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Ireland has fastest growing peripheral economy 2010-2016 but will only reach 2007 level in 2016
The International Monetary Fund (IMF) World Economic Report published Monday, April 11, 2011, shows Ireland as having the fastest-growing economy, as measured in nominal GDP terms, among the European periphery countries (Greece, Portugal, Spain and Ireland) between 2010 and 2016. However, because of Ireland's decline in the 2007-2010 period, Ireland will simply reach its 2007 level in 2016.
The other four countries will have grown by between 15% and 22% over the same decade. While the approach of using nominal GDP may be questionable this comparison does give some idea of the huge adjustments Ireland has made and is still facing to get back to 2007 nominal GDP levels.
A day later in its Fiscal Monitor, the IMF forecast that Ireland will not achieve its deficit target for 2011 which it believes will be 10.8% in contrast to the Government's forecast on Budget Day of 10%. It also claims that Ireland will not reach its 3% target level in 2015 as forecast by the new Government in its Programme for Government. The IMF doesn't believe that Ireland will reach that target by 2016 either when it forecasts Ireland's deficit will be 3.8% of GDP.
All of which raises serious questions about the IMF/ECB/EU bailout terms. Social Justice Ireland's initial response to the bailout agreement claimed that the scale and pace of the adjustment being sought was such that it would seriously damage the economy. We also claimed that the adjustments contained in the Bailout failed to provide for the employment growth and support that is essential if Ireland is to emerge from this series of crises. We stand by that analysis.
The terms of the bailout are unjust and unfair, they hit the vulnerable and the poor at an unacceptable level and they have produce a situation in which the most vulnerable and poorest are being dispossesed and their resources (financial and services) are being appropriated to pay those who took risks, gambled their resources, lost and are now to be fully re-paid. As we stated on the day the bailout was announced: "This process may be legal but it is profoundly immoral. It is a process which is securing and protecting the position and resources of those who are rich while taking away even the little they have from those who are poor, vulnerable and on the margin. It should not be allowed to continue."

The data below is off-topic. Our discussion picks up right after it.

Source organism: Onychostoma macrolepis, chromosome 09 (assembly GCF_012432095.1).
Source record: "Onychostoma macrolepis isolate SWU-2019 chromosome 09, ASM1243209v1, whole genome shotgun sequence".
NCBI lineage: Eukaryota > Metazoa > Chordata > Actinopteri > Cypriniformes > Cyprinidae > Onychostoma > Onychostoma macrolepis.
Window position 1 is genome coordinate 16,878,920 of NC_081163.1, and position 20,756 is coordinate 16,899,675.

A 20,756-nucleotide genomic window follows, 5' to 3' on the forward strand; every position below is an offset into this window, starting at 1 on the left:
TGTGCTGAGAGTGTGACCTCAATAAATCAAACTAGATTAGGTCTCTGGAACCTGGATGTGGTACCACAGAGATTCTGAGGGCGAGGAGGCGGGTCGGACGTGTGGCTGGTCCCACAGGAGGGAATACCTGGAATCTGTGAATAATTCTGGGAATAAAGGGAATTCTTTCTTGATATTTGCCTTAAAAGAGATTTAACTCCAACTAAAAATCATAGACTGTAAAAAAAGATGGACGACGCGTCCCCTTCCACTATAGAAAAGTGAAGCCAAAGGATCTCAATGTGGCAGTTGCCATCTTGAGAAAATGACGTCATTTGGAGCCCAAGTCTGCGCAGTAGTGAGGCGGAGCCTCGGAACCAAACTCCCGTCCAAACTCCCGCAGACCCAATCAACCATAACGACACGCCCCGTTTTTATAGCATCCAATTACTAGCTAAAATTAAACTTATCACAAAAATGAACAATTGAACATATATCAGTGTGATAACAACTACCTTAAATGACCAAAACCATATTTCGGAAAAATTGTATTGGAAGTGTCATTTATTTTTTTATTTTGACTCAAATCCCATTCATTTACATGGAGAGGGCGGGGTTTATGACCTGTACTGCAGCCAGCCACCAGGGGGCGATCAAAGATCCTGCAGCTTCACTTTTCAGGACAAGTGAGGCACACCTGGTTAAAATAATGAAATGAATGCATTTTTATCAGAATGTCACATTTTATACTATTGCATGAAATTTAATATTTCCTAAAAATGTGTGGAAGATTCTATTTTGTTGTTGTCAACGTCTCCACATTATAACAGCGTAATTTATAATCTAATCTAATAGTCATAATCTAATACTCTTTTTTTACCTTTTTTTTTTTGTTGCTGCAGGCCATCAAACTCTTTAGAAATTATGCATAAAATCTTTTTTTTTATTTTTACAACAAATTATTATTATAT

The major conclusions of the IMF World Economic Report are:
- Global growth forecast at around 4 1/2 percent for both 2011 and 2012
- High unemployment and commodities prices pose major social concerns
- More progress urgently required on fiscal and financial repair and reform
- Work needed to rebalance global demand, address imbalances
The report concludes that global economic recovery is gaining strength, with world growth projected at about 4½ percent in both 2011 and 2012, but unemployment remains high, and risks of overheating are building in emerging market economies.